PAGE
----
Q: You are a role model for so many young women in STEM. Do you remember what drew you to science when you were younger? And did you find it challenging at all entering a very male heavy field? 

A: “I actually am a I’m a late bloomer to science, because I was told it was for boys and I was born in 1975 so being in school in the mid 80s and beyond, the boys said they were better at it and I believed them.

“I trembled when thinking about raising my hand, especially in a math and science class, and I did not think I had the smarts to do it – until I had a female tutor. It was the first time I had a female mentor who was young and passionate and just so excited about science. Then I fell in love with it. She gave me not only the skill set to be able to go to college and pursue a science and pre-med degree at that, but also the confidence to believe that even though I was a late bloomer, even though it may not come naturally to me, there’s still a lot I have to offer the world as a scientist. 

“It it’s also been very instrumental in helping me understand my role in our society, in terms of sexuality, gender, cultural expectations; I got to do a lot of learning about diversity in terms of gender and sex long before it was being talked about publicly. Gender is a spectrum and, there are many aspects of gender that are social constructs completely. And then there are many things biologically that we are bound to which also change.”

Q: Playing Amy in The Big Bang Theory was one of the most prominent fictional female icons in science. How important would you say your portrayal of Amy was in opening the door for young women to get into STEM? Did you see an impact from playing her? 

A: “I think the whole cast saw that we hit at a time in our culture where people really were receptive to not just like geek chic, but to actually give value to people who emphasise different things. I grew up in the 70s and 80s, and I saw television shows with really attractive people; that was enough for me. Obviously, it taught me terrible things about being female and what’s expected of me and what’s acceptable. But we’re at a new place in our culture and for nine years when I was on the show I got to be part of that with this incredible cast. Melissa Rauch, who played Bernadette on Big Bang Theory also played a scientist. She played a microbiologist, who was much more traditionally feminine. Melissa and I represented two very different kinds of females portraying scientists, both who have fulfilling lives in their own ways.”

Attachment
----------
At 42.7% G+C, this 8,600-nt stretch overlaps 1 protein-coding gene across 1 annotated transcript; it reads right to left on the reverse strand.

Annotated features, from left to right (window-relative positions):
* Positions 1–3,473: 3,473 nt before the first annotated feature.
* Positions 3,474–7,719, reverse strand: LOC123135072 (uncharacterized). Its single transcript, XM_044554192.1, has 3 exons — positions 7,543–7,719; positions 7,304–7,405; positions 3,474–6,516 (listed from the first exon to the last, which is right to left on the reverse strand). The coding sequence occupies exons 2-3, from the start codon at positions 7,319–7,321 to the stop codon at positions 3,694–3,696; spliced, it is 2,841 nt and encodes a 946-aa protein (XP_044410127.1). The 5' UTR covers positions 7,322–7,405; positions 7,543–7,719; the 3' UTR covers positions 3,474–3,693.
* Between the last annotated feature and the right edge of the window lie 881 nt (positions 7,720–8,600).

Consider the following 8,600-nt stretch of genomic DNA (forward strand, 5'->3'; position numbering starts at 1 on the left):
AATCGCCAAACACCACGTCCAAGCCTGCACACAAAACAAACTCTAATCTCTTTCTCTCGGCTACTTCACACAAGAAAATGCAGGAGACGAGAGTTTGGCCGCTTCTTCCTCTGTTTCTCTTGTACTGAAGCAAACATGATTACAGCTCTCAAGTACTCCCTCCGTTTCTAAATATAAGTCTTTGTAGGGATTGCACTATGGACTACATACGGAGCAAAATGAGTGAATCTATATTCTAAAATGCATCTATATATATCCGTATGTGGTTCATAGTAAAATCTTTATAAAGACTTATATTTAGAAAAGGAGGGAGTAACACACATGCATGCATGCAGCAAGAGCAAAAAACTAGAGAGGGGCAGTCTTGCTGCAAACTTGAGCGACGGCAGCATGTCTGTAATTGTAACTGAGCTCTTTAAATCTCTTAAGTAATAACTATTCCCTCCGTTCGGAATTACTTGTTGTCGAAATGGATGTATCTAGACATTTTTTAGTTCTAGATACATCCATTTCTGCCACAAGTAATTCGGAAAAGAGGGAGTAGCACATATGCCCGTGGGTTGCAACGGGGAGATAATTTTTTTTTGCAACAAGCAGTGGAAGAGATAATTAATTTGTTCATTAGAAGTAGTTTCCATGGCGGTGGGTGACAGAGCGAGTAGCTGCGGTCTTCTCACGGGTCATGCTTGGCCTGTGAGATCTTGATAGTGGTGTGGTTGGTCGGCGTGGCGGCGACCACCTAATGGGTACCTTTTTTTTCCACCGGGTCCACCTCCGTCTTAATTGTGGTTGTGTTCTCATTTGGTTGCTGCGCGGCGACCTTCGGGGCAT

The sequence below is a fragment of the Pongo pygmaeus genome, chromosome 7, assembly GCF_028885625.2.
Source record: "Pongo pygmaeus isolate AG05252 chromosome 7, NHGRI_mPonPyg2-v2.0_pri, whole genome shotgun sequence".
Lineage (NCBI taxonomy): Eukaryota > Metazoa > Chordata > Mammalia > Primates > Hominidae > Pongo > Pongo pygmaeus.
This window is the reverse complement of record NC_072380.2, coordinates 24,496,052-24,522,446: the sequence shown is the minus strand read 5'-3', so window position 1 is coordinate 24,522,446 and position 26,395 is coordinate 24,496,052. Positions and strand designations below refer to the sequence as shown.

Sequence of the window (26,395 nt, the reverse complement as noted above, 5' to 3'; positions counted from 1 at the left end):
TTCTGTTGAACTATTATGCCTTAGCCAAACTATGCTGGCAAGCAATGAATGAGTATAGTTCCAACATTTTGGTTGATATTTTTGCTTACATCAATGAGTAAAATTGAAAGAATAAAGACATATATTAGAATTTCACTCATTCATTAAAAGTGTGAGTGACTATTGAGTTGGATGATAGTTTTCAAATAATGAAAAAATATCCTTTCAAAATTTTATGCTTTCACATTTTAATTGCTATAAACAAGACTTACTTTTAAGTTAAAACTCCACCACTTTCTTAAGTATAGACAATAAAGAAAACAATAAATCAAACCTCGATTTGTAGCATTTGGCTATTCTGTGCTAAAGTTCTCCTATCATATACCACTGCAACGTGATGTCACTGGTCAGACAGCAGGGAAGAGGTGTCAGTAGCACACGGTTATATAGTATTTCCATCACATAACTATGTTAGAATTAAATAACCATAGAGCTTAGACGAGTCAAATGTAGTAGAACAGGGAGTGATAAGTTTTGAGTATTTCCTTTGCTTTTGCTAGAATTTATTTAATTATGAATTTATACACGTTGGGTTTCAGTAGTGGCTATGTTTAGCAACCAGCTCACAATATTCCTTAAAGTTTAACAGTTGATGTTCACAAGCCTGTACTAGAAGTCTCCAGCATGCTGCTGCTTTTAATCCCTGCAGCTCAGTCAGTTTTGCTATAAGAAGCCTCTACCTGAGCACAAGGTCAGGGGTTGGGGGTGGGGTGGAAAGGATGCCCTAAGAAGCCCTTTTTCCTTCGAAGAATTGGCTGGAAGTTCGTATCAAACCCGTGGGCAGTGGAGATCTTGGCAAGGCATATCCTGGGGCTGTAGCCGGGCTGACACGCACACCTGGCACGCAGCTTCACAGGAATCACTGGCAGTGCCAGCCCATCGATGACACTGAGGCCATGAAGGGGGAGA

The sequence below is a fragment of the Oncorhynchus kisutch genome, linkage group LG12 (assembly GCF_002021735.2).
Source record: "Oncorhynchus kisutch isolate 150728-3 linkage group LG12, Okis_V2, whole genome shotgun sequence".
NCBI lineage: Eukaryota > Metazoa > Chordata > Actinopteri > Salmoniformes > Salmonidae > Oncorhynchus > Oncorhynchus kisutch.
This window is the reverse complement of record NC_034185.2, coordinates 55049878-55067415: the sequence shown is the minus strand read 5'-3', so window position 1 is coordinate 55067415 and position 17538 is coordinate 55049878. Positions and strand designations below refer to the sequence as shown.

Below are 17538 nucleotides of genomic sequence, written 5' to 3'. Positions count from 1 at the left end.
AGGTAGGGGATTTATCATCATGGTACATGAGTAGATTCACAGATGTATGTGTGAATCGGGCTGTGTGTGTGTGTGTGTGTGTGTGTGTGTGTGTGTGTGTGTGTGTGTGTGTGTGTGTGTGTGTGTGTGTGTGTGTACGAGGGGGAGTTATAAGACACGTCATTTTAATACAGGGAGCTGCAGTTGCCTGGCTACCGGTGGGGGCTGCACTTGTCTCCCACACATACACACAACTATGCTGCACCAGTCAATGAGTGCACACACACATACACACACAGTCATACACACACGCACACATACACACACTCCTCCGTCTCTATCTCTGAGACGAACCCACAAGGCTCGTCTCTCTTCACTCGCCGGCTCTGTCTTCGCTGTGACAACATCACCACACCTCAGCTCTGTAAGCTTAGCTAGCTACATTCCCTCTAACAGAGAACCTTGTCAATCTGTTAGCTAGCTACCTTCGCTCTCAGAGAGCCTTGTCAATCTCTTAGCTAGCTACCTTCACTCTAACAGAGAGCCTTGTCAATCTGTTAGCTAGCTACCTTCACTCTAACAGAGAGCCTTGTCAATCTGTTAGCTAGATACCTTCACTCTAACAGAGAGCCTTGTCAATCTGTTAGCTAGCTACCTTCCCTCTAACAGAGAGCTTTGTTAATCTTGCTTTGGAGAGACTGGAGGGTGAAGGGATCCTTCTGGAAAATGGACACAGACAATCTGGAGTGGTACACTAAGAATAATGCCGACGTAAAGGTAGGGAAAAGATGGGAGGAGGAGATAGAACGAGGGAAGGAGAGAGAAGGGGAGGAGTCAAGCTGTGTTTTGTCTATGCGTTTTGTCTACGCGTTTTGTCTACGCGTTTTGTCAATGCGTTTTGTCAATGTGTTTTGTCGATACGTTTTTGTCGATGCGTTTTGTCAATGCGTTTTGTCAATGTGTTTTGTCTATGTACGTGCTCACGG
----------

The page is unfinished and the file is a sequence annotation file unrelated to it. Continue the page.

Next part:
Q: How important would you say visibility is for women in directing and stem? Do we need to see kind of more women in male dominated to inspire younger generations? 

A: “One of the main things is young girls or young women being able to see women doing things. But also honouring that there are differences, statistically speaking, between things that girls and boys are often interested in. And yes, some of those are cultural construct, and some of them often are not. So I wouldn’t want women engaging in any fields that they don’t want to. I don’t want men engaging in any field that they don’t want to. But the notion that all careers should be available to all people is important.”

Q: What advice would you give to any young girls out there who may be starting their careers but are a bit intimidated to enter male-centric fields?

A: “Seek out women in related fields to what you might be interested in. Mentorships are incredibly important. The God’s honest truth is that it is very, very difficult to be respected as a woman in many arenas of our society.”

Q: What one thing comes to mind that you think deserves more awareness or attention with regards to kind of women’s equality?

“The fact that there is any place where it is not safe to have access to legal and safe abortion is astounding to me. And that there is violence against women in certain countries in the world where women struggle as it is to exist as autonomous beings. When it really comes down to it, breaking the bonds of race, class and gender, and ensuring safety for people regardless of these intersections are to me the issues of feminism that we have a very long way to go with, and that’s devastating.”

Q: This year, the theme for International Women’s Day is breaking the bias. What biases do you think lie within the showbiz industry today that need to start being broken down? 

A: “That’s its own thesis. 

“Many of us are learning to shift pronouns. Those things really do matter. I think that the words we use around women and men are still very different in the industry, and in the world in general. We still have that old stereotype of men can be forceful and direct, but when women are literally forceful or indirect, they are given a whole different set of reactions. I’ve had things said to me as a grown woman that I don’t even think you’d say to a small male child, like ‘needing to get my emotions in order’ or, ‘do I need a timeout?’ I would also like for people to not assume that women who are being direct or honest are hormonal or on their period.”

Q: What is your favourite thing about being a woman if you could choose one? 

A: “It’s difficult to answer because for me, being a parent has been an incredibly significant thing for me, but I also know that that’s not what makes me a woman. I also know that that’s not the choice for everyone. 

“And this body, this sense of compassion and heart, is very, very special. It really was the academic practice of feminism that taught me that we have special abilities that can help us be advocates for people regardless of their race class or gender and their struggles. 

“Many of us believe feminism has the possibility to transform our world, and I believe we do that, you know, one day at a time.”